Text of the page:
20. Repurpose leftovers. Pack them for lunch or transform them in another dish - this will save you from buying more food to make more meals.

21. Get out quick! Studies have shown that for every minute over a half hour, customers spend 50 cents to $1 more!

22. Check your receipts - maybe the checker keyed in the apples that were $1.99/lb instead of the apples that were 88 cents/lb. Mistakes happen - don't pay extra for them though.

23. Check yourself - are you hungry? Tired? Mad? Your mood can play a role in what you buy and how much you spend.

24. Make sure your food won't go to waste quickly and check the expiration date. What's the point of getting a good deal on buying 2 gallons of milk if you're going to throw a half gallon away because it expired?

25. Beware of endcaps, the displays at the end of an aisle. You might think the items are on sale, but there are probably cheaper varieties elsewhere. Chips and salsa are frequently endcap items at my grocery store, but they are Tostitos brand. If I walked a few aisles down, I could pick up the grocery store salsa (which I prefer) and cheaper chips.

26. I cannot sing the praises of Groupon enough! If you haven't yet, check it out. It can save you beaucoup bucks on wine classes, pole dancing (yep, you read that right), restaurants, sports events, ballets...

27. Hit up happy hour at your favorite restaurant instead of a full-fledged dinner. Sure, it may be a little earlier or later than you'd normally go, but you can save lots of money in your dining budget!

28. Utilize your local library for free books, magazines, movies and internet access. Libraries also have book clubs and readings!

29. If you can't wait for movies, join Netflix or try RedBox.

30. Keep a lookout in your local papers for free concerts and events.

31. Matinees are great for movies and theater productions!

32. Check your local museums for discounts! Often, museums have days or times of day with free admission!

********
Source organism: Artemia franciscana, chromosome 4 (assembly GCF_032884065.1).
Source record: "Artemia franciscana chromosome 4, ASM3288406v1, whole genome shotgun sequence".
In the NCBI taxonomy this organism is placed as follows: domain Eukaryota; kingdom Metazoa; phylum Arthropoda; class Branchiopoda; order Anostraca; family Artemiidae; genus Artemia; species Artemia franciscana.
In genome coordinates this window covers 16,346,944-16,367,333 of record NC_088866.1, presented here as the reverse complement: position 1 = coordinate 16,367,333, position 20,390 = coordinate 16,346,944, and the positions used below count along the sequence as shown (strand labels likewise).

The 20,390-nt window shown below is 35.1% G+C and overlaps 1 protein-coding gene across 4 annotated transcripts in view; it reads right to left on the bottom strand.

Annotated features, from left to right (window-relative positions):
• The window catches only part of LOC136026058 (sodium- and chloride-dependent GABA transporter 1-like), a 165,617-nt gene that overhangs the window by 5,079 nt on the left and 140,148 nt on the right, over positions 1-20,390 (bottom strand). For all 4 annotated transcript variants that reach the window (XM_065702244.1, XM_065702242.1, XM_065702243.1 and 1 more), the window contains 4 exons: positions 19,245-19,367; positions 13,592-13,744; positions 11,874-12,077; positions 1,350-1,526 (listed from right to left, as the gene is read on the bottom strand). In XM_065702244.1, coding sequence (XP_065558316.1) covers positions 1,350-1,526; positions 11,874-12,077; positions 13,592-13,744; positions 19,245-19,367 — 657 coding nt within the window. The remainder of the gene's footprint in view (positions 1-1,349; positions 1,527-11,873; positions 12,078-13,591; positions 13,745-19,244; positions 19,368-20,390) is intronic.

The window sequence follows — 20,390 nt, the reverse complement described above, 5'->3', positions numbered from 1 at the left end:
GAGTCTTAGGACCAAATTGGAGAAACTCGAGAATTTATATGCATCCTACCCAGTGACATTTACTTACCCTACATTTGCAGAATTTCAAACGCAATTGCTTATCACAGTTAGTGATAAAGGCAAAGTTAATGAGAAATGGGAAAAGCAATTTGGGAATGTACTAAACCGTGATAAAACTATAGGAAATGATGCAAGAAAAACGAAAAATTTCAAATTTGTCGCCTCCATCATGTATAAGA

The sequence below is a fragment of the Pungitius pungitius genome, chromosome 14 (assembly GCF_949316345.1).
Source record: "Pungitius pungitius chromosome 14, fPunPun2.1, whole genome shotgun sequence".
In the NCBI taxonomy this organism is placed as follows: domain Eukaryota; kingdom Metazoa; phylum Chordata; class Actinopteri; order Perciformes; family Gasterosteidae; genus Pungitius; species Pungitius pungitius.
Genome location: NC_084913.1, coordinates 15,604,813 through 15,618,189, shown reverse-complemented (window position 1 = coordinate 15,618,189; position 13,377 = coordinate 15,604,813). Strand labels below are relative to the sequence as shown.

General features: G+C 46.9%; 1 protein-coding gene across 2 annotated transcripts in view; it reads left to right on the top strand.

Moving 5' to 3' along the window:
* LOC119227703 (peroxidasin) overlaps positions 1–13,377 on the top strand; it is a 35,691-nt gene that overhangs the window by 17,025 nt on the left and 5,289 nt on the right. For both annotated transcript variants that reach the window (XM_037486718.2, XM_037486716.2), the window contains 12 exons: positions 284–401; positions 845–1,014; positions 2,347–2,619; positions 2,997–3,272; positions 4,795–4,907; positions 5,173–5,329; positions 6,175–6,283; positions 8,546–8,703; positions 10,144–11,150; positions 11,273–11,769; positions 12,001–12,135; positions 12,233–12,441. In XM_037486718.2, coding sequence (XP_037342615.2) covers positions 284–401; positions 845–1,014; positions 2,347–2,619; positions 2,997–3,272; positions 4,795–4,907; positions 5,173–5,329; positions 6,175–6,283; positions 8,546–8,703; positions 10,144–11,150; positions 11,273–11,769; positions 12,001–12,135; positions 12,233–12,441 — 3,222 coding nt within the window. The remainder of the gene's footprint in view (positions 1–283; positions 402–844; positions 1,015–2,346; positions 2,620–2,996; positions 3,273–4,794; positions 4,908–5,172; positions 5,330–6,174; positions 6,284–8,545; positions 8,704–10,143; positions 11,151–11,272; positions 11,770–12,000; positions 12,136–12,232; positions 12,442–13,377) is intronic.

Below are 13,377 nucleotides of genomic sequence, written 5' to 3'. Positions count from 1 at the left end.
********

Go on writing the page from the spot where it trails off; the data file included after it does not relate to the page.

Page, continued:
33. If your area has one, purchase an Entertainment book. The $20 you pay for the book more than pays for itself with coupons for restaurants, movie tickets, mini golf courses, ice skating and more.

34. Use your memberships! If you're a club member, a student, an alumni...these groups and more have special perks!

35. Host your own dinner party/Trivial Pursuit/"Mad Men" marathon night. Doing stuff at home is almost always cheaper than going out to a restaurant or bar. Invite some friends over and have a party. Better yet, have them come bearing food or drinks and you won't foot the bill yourself.

36. If you live to watch live sports, hit up minor league, college, or high school games. They're cheaper than professional games, and you may even be able to say you saw the next-big-thing when they were still an unknown.

37. Take another look at your cable bill. If you don't feel like you're getting your money's worth, get a cheaper plan. Or call your cable company to see if they can lower your bill.

38. Go to a state or national park for a day of hiking, seeing the sights and being out in nature.

39. Learn a new hobby, like snowshoeing or cross country skiing! I just found this great website ( that shows when FREE lessons and equipment rentals are available in your area. January is Winter Sports Month, so keep your eyes peeled for deals on snowshoeing, skiing, snowboarding and more.

40. Check for last minute deals on ballets or theater productions. There are usually deep discounts to be had the closer to showtime it is.


41. Fill up on gas midweek - the price usually gets jacked up Friday-Monday to account for weekend travelers.

42. Make sure your tires are properly inflated (check the panel on the inside of your car door, not the manufacturer's suggestion on the tire). And remember, air contracts and expands, so you should check the pressure with changes in temperature.